Chief Legal Officer:
Mirza F.N. Ahmad MBA LLM Barrister
11-14 Cannon Street,
Birmingham B2 5EN
BRIEFING NOTE :LOCAL AUTHORITY SECONDMENTS
1. A secondment is where one employer ("Secondor") makes available one of its employees to another employer ("Secondee") who manages that employee as part of its business or undertaking.
Birmingham City Council Practice
2. There are a number of recent secondments in which the Council has been involved. These include:-
3. It is relevant to note that these were all examples of short-term secondments which had a clear objective in terms of either the establishment of a new venture or the training and development of staff.
4. The DETR consultation paper 'Working with others to achieve Best Value - Section 16 of the Local Government Act 1999 March 2001' gives examples of the use of secondments to meet best value. The following figure is taken from that consultation paper:
Figure 8: Examples of the use of secondments to meet Best Value
5. Section 113 of the Local Government Act 1972 provides that the Council may enter into an agreement with another local authority for the placing at the disposal of the latter for the purposes of their functions on such terms as may be provided by the agreement, of the services of officers employed by the former but shall not enter into any such agreement with respect to any officer without consulting him.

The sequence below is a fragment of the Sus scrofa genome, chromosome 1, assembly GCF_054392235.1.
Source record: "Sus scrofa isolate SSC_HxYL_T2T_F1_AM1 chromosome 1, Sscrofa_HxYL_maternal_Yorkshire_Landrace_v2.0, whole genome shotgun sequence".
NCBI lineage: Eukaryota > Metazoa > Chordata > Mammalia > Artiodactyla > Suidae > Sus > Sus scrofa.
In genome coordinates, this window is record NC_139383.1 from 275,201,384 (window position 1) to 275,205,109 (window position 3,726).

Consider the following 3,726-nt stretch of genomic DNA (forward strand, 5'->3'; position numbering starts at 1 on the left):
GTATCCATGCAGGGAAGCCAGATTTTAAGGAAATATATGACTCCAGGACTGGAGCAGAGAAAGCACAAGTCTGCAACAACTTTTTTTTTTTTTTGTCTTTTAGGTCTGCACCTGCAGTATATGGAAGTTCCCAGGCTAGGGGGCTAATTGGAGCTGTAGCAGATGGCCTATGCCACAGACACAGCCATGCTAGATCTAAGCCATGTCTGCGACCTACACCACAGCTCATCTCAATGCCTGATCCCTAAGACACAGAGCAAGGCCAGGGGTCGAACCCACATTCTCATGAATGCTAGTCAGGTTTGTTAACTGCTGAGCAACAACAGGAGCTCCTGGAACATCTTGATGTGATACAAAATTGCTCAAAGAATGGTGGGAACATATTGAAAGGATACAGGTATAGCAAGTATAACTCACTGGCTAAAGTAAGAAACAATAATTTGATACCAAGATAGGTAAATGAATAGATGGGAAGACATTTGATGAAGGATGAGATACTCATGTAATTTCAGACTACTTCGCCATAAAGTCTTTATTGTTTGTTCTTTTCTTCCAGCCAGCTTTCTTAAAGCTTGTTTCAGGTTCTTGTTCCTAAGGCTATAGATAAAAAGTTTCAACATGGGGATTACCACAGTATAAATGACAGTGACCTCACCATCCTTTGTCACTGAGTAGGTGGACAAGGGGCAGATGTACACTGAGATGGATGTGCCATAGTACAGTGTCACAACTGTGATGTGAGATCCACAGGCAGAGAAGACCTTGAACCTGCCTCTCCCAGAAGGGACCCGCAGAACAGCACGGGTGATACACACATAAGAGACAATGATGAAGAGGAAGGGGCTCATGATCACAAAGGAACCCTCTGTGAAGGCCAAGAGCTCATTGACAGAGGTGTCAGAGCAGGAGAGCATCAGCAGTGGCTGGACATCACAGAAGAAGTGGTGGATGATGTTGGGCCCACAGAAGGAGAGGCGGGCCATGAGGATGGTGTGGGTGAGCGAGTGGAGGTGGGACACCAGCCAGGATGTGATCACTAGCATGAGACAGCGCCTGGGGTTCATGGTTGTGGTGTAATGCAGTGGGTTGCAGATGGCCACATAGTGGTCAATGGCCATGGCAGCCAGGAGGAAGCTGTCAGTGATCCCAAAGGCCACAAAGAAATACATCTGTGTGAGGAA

6. Section 113(1A) of the 1972 Act provides in addition that the Council may enter into an agreement with a Health Authority, Special Health Authority or NHS Trust for the placement at the disposal of the Health Authority, Special Health Authority or NHS Trust for the purposes of their functions on such terms as may be provided by the agreement, of the services of officers employed by the Council. It also provides for the placing at the disposal of the Council for the purposes of its functions on such terms as may be provided by the agreement, of the services of officers employed by the Health Authority, Special Health Authority or NHS Trust. Again the Council shall not enter into an agreement where it seconds staff without consulting the employee to be seconded.
7. The Council may use its promotion of economic, social and environmental well-being powers under Section 2 Local Government Act 2000 to provide staff for any person. That is subject to any restriction or limitation on the Council's powers in any other enactment. Further the Council cannot charge for such a secondment.
8. Finally it has been held that the Council's powers under Section 111 of the Local Government Act 1972, which enable it to do anything which is calculated to facilitate or is conducive or incidental to the discharge of any of their functions, provides for the secondment of an officer to a joint committee.
9. A secondment is not the same as a consultancy agreement. Under a consultancy agreement the employer will provide services to another organisation and manage the staff that are providing the services.
10. In establishing a secondment agreement it is important to check that the arrangement does not in fact constitute a transfer under TUPE particularly if assets are made available to the Secondee.
11. Where the Council is seconding staff it will still remain the employer of such staff. It will therefore pay the employees and the employees will remain in the West Midlands Pension Scheme if they are members of it at the time of the secondment.